The Significance of Form

By (University of St Andrews)

Formalism assumes that the features being picked out are part of a “best possible” construction of what was done when the work was created. In this way formalism can work equally well for those who see intention as equivalent to meaning and those who see intention as a naïve and unworkable construct. In the latter case it is able at once to attribute significance through the quasi-intentionalist mode of writing described here, and to pass in everyday description as “anti-intentionalist,” as writers from Wölfflin and Shklovsky to Clement Greenberg have combined this general way of operating with explicit denials of the admissibility of artists’ actual, consciously made, statements about their own work.

A New Limerick, Accompanied by an Essay on the Limerick

The basement has always depressed us.

On the End(s) of Black Politics

By (University of Chicago), (University of Pennsylvania), (University of Illinois at Chicago), (Illinois State University), (Mount Holyoke) and (South Carolina State University)

A politics whose point of departure requires harmonizing the interests of the black poor and working class with those of the black professional-managerial class indicates the conceptual and political confusion that underwrites the very idea of a Black Freedom Movement. The prevalence of such confusion is lamentable; that it go unchecked and without criticism is unacceptable. The essays that appear in this section will critique this tendency and offer in its stead a vision of what we think ought to be.

Introduction to Against Ultraleftism

Our little group of papers, however, is more directed toward what it still makes sense to call the ultraleft: from those who think that Sanders should never have run as a Democrat to those who, disdaining electoral politics, don’t care who runs as what, from those who think that socialism is insufficiently attentive to the particularities of a universe of paramecially fissioning identities to those who sign up for TIDAL under the impression that corporate mass culture is revolutionary popular culture.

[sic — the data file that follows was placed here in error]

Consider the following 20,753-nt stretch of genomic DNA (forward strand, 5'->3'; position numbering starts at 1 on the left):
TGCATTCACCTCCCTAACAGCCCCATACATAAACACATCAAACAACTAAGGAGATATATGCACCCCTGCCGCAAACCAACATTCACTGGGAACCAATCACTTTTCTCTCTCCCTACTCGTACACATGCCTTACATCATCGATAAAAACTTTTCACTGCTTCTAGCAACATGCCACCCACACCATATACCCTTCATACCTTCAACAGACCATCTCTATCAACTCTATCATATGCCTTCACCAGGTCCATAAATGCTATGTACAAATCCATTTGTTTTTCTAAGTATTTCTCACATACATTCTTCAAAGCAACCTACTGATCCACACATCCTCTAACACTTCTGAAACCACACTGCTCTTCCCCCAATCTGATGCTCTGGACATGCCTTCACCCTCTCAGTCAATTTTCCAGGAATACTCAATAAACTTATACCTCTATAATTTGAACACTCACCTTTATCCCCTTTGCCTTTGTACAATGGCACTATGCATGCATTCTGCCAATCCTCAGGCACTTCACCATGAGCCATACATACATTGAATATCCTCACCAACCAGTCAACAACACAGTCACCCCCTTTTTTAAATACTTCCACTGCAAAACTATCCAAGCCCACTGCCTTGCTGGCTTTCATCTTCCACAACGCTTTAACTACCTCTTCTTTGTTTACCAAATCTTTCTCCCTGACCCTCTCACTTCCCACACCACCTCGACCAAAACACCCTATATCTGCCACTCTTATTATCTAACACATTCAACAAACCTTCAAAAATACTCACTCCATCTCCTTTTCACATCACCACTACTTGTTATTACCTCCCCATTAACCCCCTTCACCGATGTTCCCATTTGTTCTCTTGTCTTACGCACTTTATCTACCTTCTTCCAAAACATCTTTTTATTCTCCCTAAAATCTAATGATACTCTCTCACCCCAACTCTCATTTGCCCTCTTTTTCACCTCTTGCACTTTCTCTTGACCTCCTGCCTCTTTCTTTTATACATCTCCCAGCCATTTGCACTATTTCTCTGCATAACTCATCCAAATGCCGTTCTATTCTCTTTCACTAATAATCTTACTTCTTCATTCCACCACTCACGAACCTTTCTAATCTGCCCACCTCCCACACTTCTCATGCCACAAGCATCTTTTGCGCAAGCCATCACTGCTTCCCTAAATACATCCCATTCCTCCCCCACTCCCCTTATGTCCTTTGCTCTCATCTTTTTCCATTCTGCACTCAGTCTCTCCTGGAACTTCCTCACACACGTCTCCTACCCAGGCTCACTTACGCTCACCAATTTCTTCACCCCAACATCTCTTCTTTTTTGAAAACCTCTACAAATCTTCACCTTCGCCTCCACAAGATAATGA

On Ascending A High Mountain

The voices from below ring with malicious joy. They do not conceal it; they chuckle gleefully and shout: “He’ll fall in a minute! Serve him right, the lunatic!”

Issue #19: Photography and Philosophy II

In the spring of 2015 nonsite.org in collaboration with the Los Angeles Museum of Art (LACMA) hosted a two-day conference on Photography and Philosophy. For our 19th issue nonsite.org presents essays related to that event. These essays engage with what we take to be central issues in the history and practice of photography today including the autonomy of the photographic image, automatism, time and meaning.

Photography and the Philosophy of Time:
On Gustave Le Gray’s Great Wave, Sète

By (Yeshiva University)

Indeed, over the course of the nineteenth-century, two temporalities became increasingly recognizable in modernizing societies. The “lived time” of premodern and natural cycles oriented to the sun, the tides, the moon became the “measured time” of the clock and the workday, of shipping times and railroads connecting major cities. Although the conventional view would have it that speed and instantaneousness decisively came to dominate with the advent of the railroad and the telegraph, a deeper analysis indicates that only a small percentage in the nineteenth century felt the rigors of measured time decisively undoing an older, natural time.

Shadowboxing

In my imagined temporary community on the stage, in that ring and in those lights, we would have started with a single set of questions, a single set of definitions, and disagreed from there until we came to new sets of questions, and so that is what I will do here, sitting literally alone, around my hearth, and without tribe. The artist always fights herself, in the end. I relax, so I can strike myself harder. I establish my balance, so I can stay on my feet.